Review: Matthew Bourne’s Swan Lake

Birmingham Hippodrome

Until 15th  February


14 tel matthew-bourne_s-s_2765090bFrom Richard Lutz.

If you go into my local park this damp winter, you will see swans, usually in conjugal pairs, floating effortlessly on the water. But raise their ire and they can go for you. They are wild and, I would think, not to be messed with. They like life just as it is.

Swan Lake, the Tchaikovsky ballet, tells the fairy tale of a young prince hemmed in by unloving stuffiness who discovers  the fantastical freedom of the swans as an escape.

This 130 year old ballet is so popular that it has a life of its own.

Nineteen years ago though, Matthew Bourne re energised it with the juice, the colour and the sass of the modern age.

It is beautiful to see and, of course, populated with all those hunky men swanning  and swirling about. It is a glorious night out.

14 swanmageThe story remains the same but supercharged into the 21st c.    Bourne says that his Swan Lake of 1995 has been re worked plenty of times to update it, keep it edgy, keep it good looking, keep it cheeky. As they say on The Voice each Saturday night on the tv, he keeps it “fresh”.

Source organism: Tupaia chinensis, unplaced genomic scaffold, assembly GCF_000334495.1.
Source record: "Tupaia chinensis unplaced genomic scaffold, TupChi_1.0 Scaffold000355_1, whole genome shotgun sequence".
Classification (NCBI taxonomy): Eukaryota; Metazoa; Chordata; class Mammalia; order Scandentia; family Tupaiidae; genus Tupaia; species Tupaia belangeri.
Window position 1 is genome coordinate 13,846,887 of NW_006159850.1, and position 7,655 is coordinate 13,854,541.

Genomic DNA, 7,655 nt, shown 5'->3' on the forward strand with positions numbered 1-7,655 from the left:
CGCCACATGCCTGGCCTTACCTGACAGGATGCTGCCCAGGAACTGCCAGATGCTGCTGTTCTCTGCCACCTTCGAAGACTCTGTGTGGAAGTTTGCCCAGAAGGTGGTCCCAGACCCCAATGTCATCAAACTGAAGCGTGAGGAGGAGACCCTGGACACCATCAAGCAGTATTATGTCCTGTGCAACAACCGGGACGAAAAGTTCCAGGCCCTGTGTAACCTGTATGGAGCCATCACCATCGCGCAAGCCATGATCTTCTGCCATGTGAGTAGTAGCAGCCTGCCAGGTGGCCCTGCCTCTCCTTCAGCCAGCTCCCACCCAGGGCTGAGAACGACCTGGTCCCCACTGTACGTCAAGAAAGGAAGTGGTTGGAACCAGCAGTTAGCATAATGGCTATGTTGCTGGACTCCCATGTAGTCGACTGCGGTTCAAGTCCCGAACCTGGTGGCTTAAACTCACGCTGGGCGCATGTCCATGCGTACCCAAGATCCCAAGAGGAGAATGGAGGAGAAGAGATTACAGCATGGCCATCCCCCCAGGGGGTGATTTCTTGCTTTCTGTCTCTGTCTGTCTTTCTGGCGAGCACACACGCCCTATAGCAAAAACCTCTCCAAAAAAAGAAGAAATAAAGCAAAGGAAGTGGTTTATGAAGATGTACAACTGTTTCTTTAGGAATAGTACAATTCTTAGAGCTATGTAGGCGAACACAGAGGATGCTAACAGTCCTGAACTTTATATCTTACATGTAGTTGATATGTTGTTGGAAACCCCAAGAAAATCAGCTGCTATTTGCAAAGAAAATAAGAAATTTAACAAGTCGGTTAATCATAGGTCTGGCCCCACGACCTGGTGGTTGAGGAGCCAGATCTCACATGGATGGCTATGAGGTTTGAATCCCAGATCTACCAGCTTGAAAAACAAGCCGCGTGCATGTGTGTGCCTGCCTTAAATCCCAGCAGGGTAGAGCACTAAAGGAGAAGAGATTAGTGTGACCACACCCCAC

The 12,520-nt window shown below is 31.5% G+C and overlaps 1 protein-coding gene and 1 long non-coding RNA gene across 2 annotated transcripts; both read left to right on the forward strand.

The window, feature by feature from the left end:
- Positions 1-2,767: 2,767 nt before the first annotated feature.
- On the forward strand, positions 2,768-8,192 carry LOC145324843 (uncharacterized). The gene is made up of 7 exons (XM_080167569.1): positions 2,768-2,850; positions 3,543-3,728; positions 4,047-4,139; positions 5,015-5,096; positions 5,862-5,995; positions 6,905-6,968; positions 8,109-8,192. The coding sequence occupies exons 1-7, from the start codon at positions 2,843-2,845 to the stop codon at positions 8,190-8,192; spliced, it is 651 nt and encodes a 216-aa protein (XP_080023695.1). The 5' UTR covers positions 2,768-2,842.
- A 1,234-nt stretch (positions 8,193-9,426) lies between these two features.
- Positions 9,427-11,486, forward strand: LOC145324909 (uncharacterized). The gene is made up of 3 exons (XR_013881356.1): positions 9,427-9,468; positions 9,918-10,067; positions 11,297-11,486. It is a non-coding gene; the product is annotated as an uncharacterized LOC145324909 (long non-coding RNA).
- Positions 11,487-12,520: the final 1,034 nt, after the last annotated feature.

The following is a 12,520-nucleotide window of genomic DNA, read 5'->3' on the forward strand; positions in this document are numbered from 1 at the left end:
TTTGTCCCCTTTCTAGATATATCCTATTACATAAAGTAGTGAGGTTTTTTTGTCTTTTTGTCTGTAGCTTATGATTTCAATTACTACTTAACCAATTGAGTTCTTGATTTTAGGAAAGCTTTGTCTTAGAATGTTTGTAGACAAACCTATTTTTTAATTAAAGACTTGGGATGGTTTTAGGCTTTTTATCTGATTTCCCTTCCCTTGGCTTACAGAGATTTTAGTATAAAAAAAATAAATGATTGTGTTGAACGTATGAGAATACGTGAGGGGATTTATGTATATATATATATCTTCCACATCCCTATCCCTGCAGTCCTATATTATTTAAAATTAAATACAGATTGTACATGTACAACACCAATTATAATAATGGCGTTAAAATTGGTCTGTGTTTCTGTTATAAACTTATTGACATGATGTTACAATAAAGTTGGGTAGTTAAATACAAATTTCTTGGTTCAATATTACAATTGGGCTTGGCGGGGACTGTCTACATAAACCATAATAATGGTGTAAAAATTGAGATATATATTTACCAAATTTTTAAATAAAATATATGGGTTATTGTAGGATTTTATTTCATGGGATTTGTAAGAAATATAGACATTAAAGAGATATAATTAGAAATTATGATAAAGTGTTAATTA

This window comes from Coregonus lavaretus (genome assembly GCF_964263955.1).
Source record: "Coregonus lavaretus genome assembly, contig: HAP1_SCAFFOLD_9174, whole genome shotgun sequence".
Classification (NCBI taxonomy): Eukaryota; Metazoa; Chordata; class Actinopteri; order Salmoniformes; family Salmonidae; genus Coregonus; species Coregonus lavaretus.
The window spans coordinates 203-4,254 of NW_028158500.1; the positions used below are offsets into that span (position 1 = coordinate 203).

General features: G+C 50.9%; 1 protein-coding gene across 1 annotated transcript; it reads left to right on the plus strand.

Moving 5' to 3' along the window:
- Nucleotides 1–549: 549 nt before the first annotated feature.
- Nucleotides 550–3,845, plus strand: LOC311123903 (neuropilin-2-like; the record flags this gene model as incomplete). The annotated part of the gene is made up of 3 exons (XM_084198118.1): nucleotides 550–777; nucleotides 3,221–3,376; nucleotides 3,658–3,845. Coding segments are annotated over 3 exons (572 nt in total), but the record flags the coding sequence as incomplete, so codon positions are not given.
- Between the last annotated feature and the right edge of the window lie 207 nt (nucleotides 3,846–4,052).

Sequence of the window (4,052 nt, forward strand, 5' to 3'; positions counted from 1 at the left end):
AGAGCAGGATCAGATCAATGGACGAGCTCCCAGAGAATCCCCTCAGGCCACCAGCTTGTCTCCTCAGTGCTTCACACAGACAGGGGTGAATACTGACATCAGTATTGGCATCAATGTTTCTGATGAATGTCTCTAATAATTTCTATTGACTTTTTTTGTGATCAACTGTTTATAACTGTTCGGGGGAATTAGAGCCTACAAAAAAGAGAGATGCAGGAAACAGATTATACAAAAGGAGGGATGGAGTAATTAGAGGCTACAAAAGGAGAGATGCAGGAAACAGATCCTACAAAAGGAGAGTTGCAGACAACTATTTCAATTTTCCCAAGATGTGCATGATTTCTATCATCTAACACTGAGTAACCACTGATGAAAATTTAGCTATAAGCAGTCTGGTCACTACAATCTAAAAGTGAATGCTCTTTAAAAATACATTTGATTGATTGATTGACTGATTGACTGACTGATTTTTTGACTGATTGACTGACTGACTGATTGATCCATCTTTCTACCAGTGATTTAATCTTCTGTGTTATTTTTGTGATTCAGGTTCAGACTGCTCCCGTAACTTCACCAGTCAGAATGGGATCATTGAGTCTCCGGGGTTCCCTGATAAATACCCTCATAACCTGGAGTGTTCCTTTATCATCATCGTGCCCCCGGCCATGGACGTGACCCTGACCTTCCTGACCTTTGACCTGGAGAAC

So, the Prince heads for a West End-ish dive called Swanky,  gets loaded, get roughed up and ultimately snapped by the tabloids drunk and shabby.

The palace ball is a dominated by a bit of muscle with leather trousers and a leer. The Prince’s lover is a good time girl who always gets it all wrong, is gauche but likeable and could be, just maybe, modelled on the Chelsea lasses on the royal hunt.

But it is the swans that take the show. They are erotic, aerodynamic, charged with sexual suggestiveness. It is more modern dance than ballet.

Lead swan, so to speak, is Chris Trenfield  who could easily be a gymnast if he wasn’t such a superior dancer. The part of the charming but niave prince is taken by Coventry-born Andrew Monaghan  growing up with an unloving mother who more and more relishes the world of the elegant swans in their lake by the side of his Buckingham-ish Palace. Will he turn his back on the stultifying royal world?  Will he fall into the erotic waters of Swan Lake and the charms of his swan lover?

Now that would be telling.

Set design is an eyeful, costumes are terrific and you have ‘til mid February to enjoy it

Tix: 0844 338 5000

*On Feb 13th, before the production, 13-18 year old students  from Walsall, Stratford and Birmingham will perform under the guidance of Dominic North, one of the Matthew Bourne principal dancers